NEW YORK – Authorities decades ago blew chances to build a case against multimillionaire Robert Durst in the death of his first wife, a suburban New York prosecutor said Wednesday after Durst's death in a California hospital lockup last week quashed a case that took nearly 40 years to bring.
Westchester District Attorney Mimi Rocah cited “tunnel vision” — and underscored that she wasn't “putting blame anywhere” — for investigative shortcomings that she recapped in a report on her office's recent re-investigation of the 1982 disappearance of Kathie McCormack Durst. The renewed probe led to a murder indictment this past fall against her incarcerated former husband, a New York real estate heir who for years deflected suspicion in her death and another killing — and beat a murder charge in a third — before a 2015 documentary put him on a path to prison.
Rocah said her inquiry turned up some new witnesses and physical evidence that corroborated elements of the case, and that her office had re-interviewed some witnesses who were “more forthcoming than before,” but she didn't elaborate.
Noting that grand jury secrecy laws prevent divulging some of what investigators learned, the report essentially reviewed facts that already had emerged publicly.
“Some missed opportunities by law enforcement officials directing the early stages of the investigation may have contributed to delays in bringing the charges in this case,” Rocah, a Democrat, said at a news conference. She added that authorities now “can and must learn from this," particularly for future investigations involving rich, powerful and high-profile people.
An attorney for Kathie Durst's family blasted the DA's remarks as an attempt “to explain away how money, power, and influence allowed a killer to escape justice” and called on Rocah to resign.
“All the evidence that was needed to prove that Robert Durst killed Kathleen beyond a reasonable doubt was available in 1982," the lawyer, Robert Abrams, said in an interview.
Durst always maintained that he last saw his then-wife when he dropped her off in Westchester County for a train to New York City, where they had an apartment and she was in medical school.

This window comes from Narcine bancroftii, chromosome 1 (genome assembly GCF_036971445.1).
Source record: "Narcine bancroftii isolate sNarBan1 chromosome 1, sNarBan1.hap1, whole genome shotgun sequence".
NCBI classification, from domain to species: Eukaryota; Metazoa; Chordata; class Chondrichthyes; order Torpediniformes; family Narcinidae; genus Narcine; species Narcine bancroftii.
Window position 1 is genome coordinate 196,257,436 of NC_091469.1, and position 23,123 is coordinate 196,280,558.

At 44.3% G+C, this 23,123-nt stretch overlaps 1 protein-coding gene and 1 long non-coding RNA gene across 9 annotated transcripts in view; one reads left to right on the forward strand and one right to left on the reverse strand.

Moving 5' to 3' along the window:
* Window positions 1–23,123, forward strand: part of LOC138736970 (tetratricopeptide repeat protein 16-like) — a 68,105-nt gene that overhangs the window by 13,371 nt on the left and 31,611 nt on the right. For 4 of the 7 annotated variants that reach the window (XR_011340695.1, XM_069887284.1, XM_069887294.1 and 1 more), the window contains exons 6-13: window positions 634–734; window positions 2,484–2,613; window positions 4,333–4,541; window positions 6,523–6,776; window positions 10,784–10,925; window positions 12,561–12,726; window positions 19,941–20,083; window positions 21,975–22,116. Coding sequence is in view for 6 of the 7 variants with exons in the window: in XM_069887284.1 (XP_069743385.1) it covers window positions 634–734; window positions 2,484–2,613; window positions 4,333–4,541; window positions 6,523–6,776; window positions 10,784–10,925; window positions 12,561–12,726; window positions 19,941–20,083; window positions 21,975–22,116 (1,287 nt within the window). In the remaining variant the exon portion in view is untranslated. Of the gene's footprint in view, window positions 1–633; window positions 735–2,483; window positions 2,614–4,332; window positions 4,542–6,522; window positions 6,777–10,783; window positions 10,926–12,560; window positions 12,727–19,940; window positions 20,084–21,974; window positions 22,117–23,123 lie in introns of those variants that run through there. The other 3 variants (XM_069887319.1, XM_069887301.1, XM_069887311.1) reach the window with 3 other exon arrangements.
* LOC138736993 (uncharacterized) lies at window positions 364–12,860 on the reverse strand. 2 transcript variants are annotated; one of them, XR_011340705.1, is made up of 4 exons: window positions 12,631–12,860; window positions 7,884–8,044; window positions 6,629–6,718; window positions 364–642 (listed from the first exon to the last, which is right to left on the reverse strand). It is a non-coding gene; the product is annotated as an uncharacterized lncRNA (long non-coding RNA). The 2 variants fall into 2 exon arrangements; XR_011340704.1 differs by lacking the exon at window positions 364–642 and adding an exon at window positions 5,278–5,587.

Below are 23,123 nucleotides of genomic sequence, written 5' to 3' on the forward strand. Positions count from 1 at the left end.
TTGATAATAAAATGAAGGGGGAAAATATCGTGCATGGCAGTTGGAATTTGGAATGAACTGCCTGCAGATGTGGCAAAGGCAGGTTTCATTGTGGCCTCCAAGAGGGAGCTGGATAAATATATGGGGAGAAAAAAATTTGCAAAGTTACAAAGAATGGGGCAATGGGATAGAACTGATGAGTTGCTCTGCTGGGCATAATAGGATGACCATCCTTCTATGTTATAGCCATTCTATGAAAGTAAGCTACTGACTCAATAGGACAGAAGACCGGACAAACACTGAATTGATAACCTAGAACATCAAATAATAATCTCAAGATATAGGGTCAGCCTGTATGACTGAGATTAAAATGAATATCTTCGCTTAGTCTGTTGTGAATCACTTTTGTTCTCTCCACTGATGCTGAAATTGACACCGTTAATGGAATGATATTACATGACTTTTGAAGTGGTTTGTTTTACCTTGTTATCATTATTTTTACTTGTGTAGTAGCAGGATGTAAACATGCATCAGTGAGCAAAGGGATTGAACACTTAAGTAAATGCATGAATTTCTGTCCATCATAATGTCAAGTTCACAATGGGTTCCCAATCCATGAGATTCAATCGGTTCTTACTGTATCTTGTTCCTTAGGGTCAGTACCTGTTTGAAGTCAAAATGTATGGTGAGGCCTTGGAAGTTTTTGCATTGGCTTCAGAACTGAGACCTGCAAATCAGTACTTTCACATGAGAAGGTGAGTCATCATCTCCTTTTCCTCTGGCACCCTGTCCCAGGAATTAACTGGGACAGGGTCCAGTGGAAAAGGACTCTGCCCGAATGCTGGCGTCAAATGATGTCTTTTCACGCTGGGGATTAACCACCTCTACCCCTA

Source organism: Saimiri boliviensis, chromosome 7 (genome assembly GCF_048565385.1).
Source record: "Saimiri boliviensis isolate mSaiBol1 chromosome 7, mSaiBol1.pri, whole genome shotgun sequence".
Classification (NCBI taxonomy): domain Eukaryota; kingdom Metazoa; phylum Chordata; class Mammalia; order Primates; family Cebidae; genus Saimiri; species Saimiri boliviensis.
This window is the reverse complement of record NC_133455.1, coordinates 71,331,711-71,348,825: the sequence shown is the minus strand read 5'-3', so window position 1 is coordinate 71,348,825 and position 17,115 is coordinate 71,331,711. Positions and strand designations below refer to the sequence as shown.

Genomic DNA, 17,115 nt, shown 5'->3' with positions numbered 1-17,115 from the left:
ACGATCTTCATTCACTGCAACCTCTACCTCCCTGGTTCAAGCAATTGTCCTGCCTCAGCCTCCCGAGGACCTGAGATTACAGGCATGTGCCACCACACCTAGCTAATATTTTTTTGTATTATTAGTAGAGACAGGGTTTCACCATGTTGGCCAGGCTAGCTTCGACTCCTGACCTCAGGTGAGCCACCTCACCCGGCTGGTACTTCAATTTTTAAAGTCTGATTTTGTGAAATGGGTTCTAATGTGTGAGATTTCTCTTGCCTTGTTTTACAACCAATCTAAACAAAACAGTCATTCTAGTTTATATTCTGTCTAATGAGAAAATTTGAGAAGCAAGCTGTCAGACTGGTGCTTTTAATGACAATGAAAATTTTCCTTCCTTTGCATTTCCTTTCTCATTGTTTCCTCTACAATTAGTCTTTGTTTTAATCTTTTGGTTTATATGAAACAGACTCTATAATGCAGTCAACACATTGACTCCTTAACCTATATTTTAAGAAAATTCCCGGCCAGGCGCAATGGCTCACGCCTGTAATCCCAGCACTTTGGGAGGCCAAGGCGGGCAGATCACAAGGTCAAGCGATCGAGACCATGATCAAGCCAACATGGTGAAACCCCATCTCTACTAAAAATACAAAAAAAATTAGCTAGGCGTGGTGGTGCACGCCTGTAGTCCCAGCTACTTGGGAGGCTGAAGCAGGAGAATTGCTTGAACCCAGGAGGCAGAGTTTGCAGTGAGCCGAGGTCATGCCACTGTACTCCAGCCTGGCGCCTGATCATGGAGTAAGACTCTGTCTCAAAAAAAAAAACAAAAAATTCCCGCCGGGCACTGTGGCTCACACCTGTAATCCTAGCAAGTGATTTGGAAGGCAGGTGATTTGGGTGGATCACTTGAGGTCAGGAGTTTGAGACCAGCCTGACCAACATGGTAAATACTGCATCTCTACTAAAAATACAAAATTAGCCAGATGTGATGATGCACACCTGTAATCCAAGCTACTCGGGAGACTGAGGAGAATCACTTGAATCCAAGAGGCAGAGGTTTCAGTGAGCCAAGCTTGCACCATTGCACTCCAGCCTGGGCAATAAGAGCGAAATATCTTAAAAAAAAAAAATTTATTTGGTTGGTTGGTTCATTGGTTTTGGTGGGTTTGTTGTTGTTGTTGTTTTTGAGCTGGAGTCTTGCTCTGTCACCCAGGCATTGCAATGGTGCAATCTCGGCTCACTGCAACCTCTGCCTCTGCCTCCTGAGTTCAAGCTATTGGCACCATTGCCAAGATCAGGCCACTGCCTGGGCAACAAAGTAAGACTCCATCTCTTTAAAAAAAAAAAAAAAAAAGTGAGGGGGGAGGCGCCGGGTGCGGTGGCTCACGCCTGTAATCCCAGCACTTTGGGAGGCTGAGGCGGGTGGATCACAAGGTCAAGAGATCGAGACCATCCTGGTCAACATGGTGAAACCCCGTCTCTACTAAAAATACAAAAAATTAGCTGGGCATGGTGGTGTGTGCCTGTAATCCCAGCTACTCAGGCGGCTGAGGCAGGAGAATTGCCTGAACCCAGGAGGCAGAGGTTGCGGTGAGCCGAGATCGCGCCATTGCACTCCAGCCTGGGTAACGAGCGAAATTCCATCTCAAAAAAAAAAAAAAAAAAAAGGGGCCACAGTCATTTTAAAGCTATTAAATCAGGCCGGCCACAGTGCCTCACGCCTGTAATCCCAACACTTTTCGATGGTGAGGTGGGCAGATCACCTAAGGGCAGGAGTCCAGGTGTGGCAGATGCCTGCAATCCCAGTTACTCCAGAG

Investigators initially let themselves be “guided by Durst’s version of events” despite inconsistencies, Rocah said.
For example, although Durst said the two weren't having marital problems, one of their Manhattan neighbors told police that his wife had said he had beaten her and repeatedly sought shelter from him in the neighbor's apartment, once climbing over via their adjacent balconies. Neighbors who he said he had visited in Westchester after dropping her at the train denied that he came over.
Meanwhile, a trash can in the Dursts' Westchester weekend home held a curious note he’d written: “town dump, bridge, dig, boat, other, shovel, truck or car rental.” A cleaner said she told police that she'd noticed some unusual things — including what she believed was blood on the dishwasher — and that he had told her to dispose of many of his wife's possessions shortly after she vanished.
But police didn't thoroughly search the Westchester home. The investigation remained focused in Manhattan, where some workers in the couple's apartment building reported seeing Kathie Durst on the night of her disappearance and the dean at her medical school said he had gotten a phone call from her the next day.
Pressed by prosecutors during the Los Angeles case, the initial lead investigator in New York City, retired Det. Michael Struk, reluctantly admitted several mistakes, saying he wished he had “done other things and more things.” But he said he was "not aware of any evidence that was conclusive” that Durst had killed his wife.
No working phone number or email address for Struk could immediately be found Wednesday. The Westchester district attorney from those days has died.
A re-investigation that the New York State Police and the DA's office began in 1999 frayed the potential proof that Kathie Durst had gotten to New York City. The building workers said they were mistaken or uncertain about seeing her, and evidence developed that the medical school caller who said she was Kathie Durst was actually Susan Berman, a writer who was Robert Durst's best friend.
Berman was found slain in her home in her Los Angeles in December 2000, before a New York state police investigator could follow through on plans to interview her.
Durst was convicted in September of killing her, with prosecutors arguing he did so to keep her from incriminating him. He was sentenced to prison for the rest of his life — about three months, as it turned out. He died Jan. 10 after being hospitalized for a variety of ailments.
Rocah said the Los Angeles case paved the legal way for the New York charges.
At his trial, Durst denied he'd killed Berman or his wife, though he also said that if he had, he'd lie about it, and that he'd lied under oath in the past.
Kathie Durst was declared legally dead in 2017, but her body has never been found.
After the investigation was reopened in 1999, Durst took off, pretended to be a mute woman and holed up in Galveston, Texas, where he killed and dismembered neighbor Morris Black in 2001. Durst was acquitted of murder after testifying that he was defending himself, but prosecutors in his Los Angeles trial argued that Black was killed for realizing who his neighbor really was.
Then the 2015 HBO documentary series “The Jinx: The Life and Deaths of Robert Durst” revealed an envelope that connected him to the scene of Berman’s killing and captured him making incriminating statements — most famously a muttered “killed them all, of course.”
Durst later testified he was using methamphetamine during the interviews and deeply regretted doing them.
Associated Press writer Brian Melley contributed from Los Angeles.